updated 3/30/2010 11:34:36 AM ET 2010-03-30T15:34:36

A retired American general has apologized for a remark to the U.S. Senate suggesting that gay Dutch soldiers were partly to blame for the Srebrenica massacre by Serb soldiers in Bosnia, according to the Defense Ministry.

The comment by retired Gen. John Sheehan during testimony opposing a proposal to allow gays to serve openly in the U.S. military caused an uproar in the Netherlands, where discrimination against gays is outlawed, including in the military.

The Defense Ministry released an e-mail Tuesday from Sheehan, a former NATO commander who retired from the military in 1997, to retired Dutch Gen. Henk van den Breemen saying he is sorry for his statements to the Senate Armed Services Committee on March 18.

In the e-mail, Sheehan says the 1995 murder of some 8,000 Muslim men in Bosnia's Srebrenica enclave "was in no way the fault of individual soldiers."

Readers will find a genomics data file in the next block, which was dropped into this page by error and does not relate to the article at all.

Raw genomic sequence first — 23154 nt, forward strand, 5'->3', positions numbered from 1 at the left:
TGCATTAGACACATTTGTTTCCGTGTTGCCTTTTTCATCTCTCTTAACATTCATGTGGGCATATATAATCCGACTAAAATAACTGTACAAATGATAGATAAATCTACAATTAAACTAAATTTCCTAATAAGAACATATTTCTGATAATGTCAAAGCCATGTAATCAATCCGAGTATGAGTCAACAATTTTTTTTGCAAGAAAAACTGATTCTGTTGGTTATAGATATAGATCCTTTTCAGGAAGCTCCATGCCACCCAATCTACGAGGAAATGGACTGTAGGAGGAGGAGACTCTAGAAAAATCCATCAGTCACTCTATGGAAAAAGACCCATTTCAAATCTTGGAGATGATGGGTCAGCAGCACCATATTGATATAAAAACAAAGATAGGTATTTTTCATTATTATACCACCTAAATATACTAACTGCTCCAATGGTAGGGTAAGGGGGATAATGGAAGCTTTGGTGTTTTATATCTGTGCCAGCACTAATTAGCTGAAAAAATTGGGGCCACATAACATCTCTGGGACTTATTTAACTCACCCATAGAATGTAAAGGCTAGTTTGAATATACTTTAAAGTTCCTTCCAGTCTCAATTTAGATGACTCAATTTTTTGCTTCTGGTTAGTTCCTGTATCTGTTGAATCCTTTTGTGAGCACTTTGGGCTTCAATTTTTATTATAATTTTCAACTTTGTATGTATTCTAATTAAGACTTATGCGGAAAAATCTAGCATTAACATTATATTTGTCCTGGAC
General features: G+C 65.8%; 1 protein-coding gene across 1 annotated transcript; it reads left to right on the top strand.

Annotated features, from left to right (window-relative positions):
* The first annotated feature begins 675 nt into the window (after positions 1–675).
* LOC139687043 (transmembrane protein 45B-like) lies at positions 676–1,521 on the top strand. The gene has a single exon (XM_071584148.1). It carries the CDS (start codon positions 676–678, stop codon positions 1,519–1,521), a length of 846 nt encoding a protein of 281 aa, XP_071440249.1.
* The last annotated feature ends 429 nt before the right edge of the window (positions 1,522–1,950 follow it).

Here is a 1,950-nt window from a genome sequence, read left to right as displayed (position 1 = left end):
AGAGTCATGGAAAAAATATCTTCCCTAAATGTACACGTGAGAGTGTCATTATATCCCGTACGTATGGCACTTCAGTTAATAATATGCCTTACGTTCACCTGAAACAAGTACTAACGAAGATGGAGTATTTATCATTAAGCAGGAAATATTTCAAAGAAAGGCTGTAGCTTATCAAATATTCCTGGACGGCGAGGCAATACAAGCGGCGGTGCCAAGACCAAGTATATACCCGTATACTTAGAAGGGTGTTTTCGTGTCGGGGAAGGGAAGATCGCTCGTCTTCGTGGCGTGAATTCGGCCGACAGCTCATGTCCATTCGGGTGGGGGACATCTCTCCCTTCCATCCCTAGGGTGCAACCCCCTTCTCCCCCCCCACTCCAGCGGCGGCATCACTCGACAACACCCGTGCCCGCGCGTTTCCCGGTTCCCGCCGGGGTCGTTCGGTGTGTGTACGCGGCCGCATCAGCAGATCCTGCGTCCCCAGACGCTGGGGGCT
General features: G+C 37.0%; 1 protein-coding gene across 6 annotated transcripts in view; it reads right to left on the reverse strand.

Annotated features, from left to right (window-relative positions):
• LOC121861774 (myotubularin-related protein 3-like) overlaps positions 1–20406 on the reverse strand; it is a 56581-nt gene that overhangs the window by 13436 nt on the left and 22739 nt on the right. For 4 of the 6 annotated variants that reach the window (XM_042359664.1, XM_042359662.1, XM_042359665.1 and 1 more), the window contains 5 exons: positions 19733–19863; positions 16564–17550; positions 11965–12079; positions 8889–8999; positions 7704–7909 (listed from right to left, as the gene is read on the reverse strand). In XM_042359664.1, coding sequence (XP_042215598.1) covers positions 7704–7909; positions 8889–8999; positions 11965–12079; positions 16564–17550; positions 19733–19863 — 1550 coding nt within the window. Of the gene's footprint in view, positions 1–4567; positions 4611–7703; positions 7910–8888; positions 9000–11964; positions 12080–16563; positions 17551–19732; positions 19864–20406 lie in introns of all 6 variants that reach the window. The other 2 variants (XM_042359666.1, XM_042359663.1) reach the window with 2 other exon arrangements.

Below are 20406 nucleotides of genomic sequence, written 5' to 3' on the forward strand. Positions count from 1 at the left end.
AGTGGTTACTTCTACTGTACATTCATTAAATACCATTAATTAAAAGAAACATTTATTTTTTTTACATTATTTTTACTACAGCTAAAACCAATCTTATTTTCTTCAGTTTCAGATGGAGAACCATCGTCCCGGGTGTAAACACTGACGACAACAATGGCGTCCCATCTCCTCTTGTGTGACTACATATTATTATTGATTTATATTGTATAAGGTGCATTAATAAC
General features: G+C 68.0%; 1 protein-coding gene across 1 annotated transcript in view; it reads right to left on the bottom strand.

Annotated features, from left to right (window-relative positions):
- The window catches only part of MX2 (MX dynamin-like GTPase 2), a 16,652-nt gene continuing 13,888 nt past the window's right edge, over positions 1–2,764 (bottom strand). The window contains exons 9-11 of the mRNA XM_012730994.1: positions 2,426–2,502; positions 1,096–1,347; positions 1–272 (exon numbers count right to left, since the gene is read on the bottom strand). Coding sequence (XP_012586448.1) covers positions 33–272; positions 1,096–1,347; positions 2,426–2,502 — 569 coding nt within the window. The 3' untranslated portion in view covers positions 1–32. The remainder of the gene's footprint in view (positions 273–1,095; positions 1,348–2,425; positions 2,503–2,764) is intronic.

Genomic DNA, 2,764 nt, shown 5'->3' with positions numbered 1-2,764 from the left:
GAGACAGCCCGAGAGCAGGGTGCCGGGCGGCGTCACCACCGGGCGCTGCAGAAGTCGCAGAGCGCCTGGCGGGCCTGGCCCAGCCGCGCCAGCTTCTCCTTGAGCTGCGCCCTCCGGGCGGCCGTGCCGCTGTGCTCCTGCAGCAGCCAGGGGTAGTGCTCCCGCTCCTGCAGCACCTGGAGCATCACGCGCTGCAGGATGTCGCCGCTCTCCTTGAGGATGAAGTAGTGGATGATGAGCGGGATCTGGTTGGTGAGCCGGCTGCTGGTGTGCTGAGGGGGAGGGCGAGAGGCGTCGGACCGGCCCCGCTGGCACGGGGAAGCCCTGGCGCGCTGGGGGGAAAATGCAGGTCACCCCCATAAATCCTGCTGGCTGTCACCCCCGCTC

Failed to prevent massacre
Outnumbered and outgunned by Serb forces, Dutch U.N. peacekeepers did not intervene as Muslim families seeking refuge at Srebrenica were separated and the men driven away to be summarily executed and plowed into mass graves.

Sheehan had cited Van den Breemen, the Dutch military's chief of staff at the time of the massacre, as his source when he told the Senate committee Dutch army chiefs had believed gays were "part of the problem" in the fall of Srebrenica.

"I am sorry that my recent public recollection of those discussions of 15 years ago inaccurately reflected your thinking on some specific social issues in the military," Sheehan wrote to Van den Breemen.

Apology welcomed
Dutch Defense Minister Eimert van Middelkoop welcomed the apology.

"The minister is satisfied with the apologies and very pleased that the case is closed," Van Middelkoop's spokesman Otto Beeksma said.

A group calling itself Pink Army said it will likely drop plans to sue Sheehan in a U.S. court.

"The reactions and publicity in the Netherlands and United States have clearly put him under so much pressure that he had to retract his words," said Peter Schouten, who set up Pink Army.

"Now that he has expressed regret, the need to start legal proceedings has vanished," he added.

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